The claim: The headache remedy, all crushed up, can dissolve away flaky dead skin cells.
The expert says: Maybe. Aspirin's chemical makeup is similar to that of salicylic acid, an ingredient often found in dandruff treatments because of its scalp-exfoliating effects. In theory, it should work, "but I do not believe it would do that just by adding it to your shampoo," Fusco says.
A better idea: Add a tablespoon of sugar to your regular shampoo. As you scrub, the granules mechanically exfoliate your scalp, then dissolve away, Fusco says.
The claim: Going to sleep with tape over wrinkle-prone areas -- like a furrowed brow -- will relax lines over time.
The expert says: Skip it. "Adhesive tape will not stop facial muscles from moving like Botox does," Sobel says. Plus, the adhesive material on the tape can irritate and tear skin, clog pores, and cause an allergic reaction, he says.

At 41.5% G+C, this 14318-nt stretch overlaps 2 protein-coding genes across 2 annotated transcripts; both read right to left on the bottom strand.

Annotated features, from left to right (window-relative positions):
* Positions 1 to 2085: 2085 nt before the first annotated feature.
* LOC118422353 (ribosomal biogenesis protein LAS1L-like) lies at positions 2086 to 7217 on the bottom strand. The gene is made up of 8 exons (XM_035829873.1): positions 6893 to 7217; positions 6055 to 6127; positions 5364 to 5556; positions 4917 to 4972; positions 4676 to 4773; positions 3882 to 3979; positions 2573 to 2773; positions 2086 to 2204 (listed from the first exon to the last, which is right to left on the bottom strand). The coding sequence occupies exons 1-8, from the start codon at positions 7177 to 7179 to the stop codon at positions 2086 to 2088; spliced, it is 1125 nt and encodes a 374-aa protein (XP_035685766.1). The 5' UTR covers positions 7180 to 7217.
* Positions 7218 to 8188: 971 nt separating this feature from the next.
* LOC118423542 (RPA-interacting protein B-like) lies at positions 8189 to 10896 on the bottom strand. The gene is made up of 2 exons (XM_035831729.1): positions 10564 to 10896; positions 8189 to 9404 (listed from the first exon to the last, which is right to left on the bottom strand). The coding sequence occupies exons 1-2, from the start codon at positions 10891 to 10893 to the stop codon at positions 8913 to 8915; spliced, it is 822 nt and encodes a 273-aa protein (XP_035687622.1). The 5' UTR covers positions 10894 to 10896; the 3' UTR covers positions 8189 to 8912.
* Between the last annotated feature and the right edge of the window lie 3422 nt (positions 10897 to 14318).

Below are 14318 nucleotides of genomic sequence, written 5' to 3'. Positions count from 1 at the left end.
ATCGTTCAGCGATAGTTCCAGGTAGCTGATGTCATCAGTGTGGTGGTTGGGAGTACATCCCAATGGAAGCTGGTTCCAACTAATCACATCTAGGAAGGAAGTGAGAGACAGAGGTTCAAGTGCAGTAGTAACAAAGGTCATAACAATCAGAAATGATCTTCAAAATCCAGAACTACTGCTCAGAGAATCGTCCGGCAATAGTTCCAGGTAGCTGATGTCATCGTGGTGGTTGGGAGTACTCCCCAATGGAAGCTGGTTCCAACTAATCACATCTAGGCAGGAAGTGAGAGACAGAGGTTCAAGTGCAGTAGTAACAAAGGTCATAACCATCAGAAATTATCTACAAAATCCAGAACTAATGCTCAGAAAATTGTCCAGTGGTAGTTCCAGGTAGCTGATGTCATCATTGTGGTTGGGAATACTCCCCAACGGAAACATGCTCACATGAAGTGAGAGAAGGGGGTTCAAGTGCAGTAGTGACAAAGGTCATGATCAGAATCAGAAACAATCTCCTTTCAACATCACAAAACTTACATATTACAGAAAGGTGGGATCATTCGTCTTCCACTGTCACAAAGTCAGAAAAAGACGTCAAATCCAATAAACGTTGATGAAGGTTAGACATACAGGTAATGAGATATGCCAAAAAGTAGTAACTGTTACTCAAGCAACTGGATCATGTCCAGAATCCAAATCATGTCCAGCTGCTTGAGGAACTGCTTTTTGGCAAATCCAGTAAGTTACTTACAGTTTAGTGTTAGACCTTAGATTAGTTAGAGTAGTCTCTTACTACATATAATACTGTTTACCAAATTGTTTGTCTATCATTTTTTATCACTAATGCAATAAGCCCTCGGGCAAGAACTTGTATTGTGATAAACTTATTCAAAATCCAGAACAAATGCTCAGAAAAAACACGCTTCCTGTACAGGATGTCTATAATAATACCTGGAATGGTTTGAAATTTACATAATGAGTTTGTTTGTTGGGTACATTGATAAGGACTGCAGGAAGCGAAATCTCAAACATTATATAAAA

A better idea: L'Oreal Revitalift Daily Volumizing Concentrated Serum ($24; lorealparisusa.com), which contains hyaluronic acid to fill wrinkles from the inside out.
The claim: Aerosol nonstick cooking spray sets and dries your mani in seconds.
The expert says: Spritz it! Most quick-dry nail products contain solvents that speed up drying time without dissolving your nail polish -- typically silicones, Stern says. Pam brand contains a form of silicone, which is likely what's doing the drying.